UK targets WhatsApp, encrypted messaging apps following London attack


The UK government is gathering itself for an assault on end-to-end encrypted messaging services, demanding that providers including WhatsApp offer intelligence agencies access to content following the London attack.

It is believed that Masood sent messages through the WhatsApp mobile app just before the attack, which lasted for only a few minutes.

On BBC One’s Andrew Marr Show on Sunday, Rudd said that providers of end-to-end encryption services, such as Telegram, Signal, and WhatsApp, provide a “secret place for terrorists to communicate with each other,” and such services are “completely unacceptable.”

“We need to make sure that organizations like WhatsApp, and there are plenty of others like that, don’t provide a secret place for terrorists to communicate with each other,” Rudd said. “It used to be that people would steam open envelopes or just listen in on phones when they wanted to find out what people were doing, legally, through warranty.”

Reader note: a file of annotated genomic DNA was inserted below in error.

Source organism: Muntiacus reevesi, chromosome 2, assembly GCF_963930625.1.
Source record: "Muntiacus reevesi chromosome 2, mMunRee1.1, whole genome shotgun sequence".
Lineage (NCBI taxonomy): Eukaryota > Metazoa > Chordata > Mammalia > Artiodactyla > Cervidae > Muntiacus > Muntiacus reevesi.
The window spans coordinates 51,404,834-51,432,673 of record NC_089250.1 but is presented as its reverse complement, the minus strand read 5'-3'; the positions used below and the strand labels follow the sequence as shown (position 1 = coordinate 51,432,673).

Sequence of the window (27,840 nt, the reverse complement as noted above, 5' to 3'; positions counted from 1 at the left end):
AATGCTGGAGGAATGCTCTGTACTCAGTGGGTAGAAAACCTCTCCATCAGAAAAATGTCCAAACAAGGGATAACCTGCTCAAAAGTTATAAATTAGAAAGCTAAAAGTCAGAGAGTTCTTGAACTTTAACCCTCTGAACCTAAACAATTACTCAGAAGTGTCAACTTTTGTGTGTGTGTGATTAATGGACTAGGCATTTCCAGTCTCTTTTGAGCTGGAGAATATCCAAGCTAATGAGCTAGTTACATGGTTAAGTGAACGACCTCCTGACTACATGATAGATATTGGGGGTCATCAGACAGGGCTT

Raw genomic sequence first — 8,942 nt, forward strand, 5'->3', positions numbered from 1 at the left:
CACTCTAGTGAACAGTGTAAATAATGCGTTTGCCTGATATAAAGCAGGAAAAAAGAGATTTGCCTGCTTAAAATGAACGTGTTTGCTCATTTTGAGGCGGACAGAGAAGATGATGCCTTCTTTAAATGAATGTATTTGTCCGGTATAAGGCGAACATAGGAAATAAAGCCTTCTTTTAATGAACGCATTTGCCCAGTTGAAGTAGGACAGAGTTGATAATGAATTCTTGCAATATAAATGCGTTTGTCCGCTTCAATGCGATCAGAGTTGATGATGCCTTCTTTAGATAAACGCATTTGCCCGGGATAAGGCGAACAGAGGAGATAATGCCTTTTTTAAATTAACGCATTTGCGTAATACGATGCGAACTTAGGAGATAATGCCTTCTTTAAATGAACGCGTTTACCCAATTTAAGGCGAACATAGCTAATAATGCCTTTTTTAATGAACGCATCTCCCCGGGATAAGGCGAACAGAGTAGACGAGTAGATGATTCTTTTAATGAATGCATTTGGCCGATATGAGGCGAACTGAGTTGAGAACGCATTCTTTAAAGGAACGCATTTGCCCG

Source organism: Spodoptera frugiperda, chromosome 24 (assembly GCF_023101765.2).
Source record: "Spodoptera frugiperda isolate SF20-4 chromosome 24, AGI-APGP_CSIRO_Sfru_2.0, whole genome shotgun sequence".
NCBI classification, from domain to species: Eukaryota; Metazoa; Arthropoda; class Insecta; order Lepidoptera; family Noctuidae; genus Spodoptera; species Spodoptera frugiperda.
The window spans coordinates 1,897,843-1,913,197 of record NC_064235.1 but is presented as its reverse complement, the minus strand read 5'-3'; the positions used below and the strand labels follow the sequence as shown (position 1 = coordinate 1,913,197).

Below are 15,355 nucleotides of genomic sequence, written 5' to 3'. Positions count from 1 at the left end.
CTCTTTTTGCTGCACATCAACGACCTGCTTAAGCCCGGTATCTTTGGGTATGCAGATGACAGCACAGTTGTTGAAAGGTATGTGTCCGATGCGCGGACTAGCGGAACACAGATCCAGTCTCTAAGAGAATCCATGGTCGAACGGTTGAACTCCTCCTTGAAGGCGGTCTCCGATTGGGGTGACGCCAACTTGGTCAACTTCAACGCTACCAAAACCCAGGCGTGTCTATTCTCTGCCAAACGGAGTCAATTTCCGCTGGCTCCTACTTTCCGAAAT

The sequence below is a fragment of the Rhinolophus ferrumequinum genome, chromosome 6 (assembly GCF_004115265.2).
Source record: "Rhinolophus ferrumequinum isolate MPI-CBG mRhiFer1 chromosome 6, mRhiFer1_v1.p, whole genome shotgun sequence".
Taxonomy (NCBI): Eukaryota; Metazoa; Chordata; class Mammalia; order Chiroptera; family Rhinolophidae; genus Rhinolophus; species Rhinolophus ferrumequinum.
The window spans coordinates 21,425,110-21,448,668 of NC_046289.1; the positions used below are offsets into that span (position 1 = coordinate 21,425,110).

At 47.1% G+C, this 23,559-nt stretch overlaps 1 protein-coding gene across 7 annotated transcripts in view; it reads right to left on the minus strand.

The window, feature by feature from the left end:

End-to-end encryption (E2E) not only encrypts messages on the users’ device before sending it to recipients for decryption but also prevents any other party — including the service provider, ISPs, telecoms, and government agencies — from being able to read these messages.

Companies such as WhatsApp, therefore, cannot hand over this information even under court order, and if cyberattackers should compromise the servers supporting E2E, they too could not decipher message content.

One way to do so in the future is to create so-called backdoors into software for the use of law enforcement agencies, but doing so weakens the entire structure of both privacy and security for the general public as a whole.

Should the UK government attempt to ban E2E outright, this is likely to cause an outcry not only by civil rights campaigners, tech vendors, and security experts but potentially from members of the general public who use these popular services and want to maintain this level of privacy.

Apple has been taken to court by the FBI for refusing to unlock an iPhone used by a shooter in the San Bernardino case, and while fighting an order to unlock the device, law enforcement paid another company for a security vulnerability which allowed them to do so anyway.

Rudd told the BBC that Apple CEO Tim Cook, who believes it is wrong for governments to request that Apple builds backdoors into products, should “think again about other ways of helping us work out how we can get into the situations like WhatsApp on the Apple phone.”


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